In The Mermaid of Black Conch, everything changes after hurricane Rosamund sweeps across the island. During the time immediately before Rosamund, various conflicts have come to a head, and there are hints of old wounds being healed. In the core story, that of fisherman David and the mermaid Aycayia, there is the sadness of understanding how their futures must unfold separately. The hurricane destroys the past physically and metaphorically. As the last line tells us:
‘They waited for the storm to pass and when it did, eventually, they climbed up and out into the time after Rosamund.’
In Maggie O’Farrell’s brilliant piece of women’s literary fiction, The Hand that First Held Mine, the mysteries have been solved. But the revelations have left one of the protagonists deeply traumatised. He has taken to his bed, not speaking or moving. His girlfriend, Elina, sees a way to help him purge his remembered past by looking further back to unearth buried, happier, memories, and thence find a new future. As she is doing so:
‘… she feels a pressure on her hand and he speaks his first words for a week. ‘Keep going, El,’ he says, ‘keep going.’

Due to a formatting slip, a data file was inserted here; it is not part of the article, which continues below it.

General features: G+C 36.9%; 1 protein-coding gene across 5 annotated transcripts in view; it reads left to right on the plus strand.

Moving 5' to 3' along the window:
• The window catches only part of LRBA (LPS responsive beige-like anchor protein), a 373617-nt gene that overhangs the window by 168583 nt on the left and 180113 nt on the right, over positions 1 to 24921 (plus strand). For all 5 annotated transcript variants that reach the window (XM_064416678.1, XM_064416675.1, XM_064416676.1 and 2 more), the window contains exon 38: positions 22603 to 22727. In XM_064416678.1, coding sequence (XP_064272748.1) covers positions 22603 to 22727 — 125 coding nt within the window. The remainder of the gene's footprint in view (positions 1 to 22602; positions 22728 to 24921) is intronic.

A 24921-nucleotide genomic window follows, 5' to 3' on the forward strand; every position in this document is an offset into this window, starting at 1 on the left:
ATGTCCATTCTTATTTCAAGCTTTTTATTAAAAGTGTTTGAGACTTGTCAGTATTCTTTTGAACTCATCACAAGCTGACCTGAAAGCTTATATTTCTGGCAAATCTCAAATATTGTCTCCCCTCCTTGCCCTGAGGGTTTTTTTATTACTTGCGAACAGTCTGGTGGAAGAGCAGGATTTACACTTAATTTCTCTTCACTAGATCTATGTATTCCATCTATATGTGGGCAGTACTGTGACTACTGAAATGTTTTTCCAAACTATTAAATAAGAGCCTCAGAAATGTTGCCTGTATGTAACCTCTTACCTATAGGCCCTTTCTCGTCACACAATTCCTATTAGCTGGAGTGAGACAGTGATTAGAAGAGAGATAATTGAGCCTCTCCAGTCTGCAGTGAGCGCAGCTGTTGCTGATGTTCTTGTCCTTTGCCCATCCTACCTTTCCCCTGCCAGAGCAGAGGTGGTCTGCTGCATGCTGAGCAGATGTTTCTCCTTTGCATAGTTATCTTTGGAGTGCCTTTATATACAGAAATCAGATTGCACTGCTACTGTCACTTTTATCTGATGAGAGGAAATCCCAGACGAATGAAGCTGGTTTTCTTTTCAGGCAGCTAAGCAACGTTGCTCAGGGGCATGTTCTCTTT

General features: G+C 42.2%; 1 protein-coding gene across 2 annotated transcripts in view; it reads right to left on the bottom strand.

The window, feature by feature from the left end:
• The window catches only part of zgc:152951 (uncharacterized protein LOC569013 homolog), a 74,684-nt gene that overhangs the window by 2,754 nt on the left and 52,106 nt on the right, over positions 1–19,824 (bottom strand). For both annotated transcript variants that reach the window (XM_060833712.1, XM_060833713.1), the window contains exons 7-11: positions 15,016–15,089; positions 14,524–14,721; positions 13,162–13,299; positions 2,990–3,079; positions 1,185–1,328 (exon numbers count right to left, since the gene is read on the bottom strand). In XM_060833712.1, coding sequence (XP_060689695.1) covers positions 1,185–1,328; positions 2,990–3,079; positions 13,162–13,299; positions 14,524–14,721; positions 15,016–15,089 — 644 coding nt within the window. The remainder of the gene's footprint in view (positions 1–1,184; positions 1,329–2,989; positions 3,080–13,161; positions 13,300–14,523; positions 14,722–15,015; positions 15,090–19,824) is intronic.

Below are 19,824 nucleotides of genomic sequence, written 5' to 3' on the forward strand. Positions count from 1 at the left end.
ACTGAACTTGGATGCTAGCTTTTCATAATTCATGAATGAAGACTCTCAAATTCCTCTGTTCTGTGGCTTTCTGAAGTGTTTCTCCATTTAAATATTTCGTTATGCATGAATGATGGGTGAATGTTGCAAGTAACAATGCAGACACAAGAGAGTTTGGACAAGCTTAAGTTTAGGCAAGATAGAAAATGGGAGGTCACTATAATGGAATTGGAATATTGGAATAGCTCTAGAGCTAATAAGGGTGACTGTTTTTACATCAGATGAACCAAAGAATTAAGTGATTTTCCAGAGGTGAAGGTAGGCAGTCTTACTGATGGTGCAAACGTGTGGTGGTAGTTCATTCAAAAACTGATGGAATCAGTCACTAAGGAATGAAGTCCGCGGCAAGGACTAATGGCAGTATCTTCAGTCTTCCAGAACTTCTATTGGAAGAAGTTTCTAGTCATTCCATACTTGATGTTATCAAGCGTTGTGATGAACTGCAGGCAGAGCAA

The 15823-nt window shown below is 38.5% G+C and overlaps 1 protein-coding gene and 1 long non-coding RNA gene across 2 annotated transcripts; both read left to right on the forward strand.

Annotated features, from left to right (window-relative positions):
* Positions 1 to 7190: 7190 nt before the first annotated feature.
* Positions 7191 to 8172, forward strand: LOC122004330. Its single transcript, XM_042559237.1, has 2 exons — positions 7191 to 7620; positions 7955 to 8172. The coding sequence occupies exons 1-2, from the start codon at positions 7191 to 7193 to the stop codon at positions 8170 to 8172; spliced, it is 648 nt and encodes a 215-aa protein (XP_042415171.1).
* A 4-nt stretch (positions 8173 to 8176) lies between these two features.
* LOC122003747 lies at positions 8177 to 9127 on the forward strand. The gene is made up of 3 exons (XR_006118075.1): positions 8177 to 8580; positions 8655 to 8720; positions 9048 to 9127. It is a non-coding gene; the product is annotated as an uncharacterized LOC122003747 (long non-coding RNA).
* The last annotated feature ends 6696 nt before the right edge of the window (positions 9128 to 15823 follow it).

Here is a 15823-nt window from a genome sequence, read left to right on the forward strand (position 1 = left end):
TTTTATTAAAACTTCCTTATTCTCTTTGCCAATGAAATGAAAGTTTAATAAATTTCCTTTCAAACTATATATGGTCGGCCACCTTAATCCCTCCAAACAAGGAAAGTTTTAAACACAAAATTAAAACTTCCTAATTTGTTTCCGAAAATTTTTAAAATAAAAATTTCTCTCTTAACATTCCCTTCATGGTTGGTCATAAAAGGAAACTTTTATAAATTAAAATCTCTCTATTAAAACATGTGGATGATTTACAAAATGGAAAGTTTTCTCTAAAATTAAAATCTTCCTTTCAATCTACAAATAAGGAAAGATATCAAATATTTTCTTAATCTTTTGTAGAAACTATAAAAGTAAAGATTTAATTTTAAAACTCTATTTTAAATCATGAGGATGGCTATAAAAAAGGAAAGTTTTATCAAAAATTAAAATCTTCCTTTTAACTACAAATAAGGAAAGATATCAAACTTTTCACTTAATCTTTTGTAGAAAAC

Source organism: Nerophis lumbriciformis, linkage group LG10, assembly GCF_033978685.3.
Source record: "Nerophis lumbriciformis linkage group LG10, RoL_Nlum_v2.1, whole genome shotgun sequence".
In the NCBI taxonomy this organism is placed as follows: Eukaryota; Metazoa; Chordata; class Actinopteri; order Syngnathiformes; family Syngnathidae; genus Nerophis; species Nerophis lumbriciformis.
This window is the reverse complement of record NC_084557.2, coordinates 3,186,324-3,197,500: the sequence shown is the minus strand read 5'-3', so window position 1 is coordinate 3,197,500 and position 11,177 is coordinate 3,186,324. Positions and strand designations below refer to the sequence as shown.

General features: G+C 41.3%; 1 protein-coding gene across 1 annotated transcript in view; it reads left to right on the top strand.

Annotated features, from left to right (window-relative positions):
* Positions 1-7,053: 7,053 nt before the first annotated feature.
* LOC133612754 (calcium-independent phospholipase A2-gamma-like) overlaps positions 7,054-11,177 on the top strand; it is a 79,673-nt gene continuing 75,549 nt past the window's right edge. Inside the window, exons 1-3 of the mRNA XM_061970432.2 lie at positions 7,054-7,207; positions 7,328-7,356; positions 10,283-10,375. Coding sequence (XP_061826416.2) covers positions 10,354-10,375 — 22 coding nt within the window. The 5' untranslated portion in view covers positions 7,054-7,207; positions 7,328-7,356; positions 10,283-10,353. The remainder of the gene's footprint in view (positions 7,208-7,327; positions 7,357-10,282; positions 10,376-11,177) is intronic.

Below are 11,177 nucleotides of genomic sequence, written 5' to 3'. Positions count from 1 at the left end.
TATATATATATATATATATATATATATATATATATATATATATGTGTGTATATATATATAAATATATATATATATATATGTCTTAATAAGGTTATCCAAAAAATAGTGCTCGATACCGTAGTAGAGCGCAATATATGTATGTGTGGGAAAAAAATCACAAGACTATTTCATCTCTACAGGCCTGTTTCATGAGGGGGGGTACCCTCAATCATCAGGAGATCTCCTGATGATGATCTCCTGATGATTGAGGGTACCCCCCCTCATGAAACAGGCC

And she does.’
One of the best story endings I’ve ever read, from Mantel’s The Mirror and the Light, seems to me to fit this new beginnings category, despite it describing a death.
We know what happens, we’ve known for 400 years before the book was written how it all ends. But Mantel’s gorgeous writing and rich imagery as Cromwell goes to his death had me as much on the edge of my seat as if I was hoping and praying for a reprieve, for a word from the king to save him. I found myself crying as this man, whom Mantel paints as honest, intelligent, moral and clever, is literally brought to his knees, his thoughts tumbling, memories and feelings, smells and sights turning together with the realisation of his death and invoking the courage to meet it. Finally, there’s that last, poignant sentence, which speaks of hope, a new beginning, that this is not the end.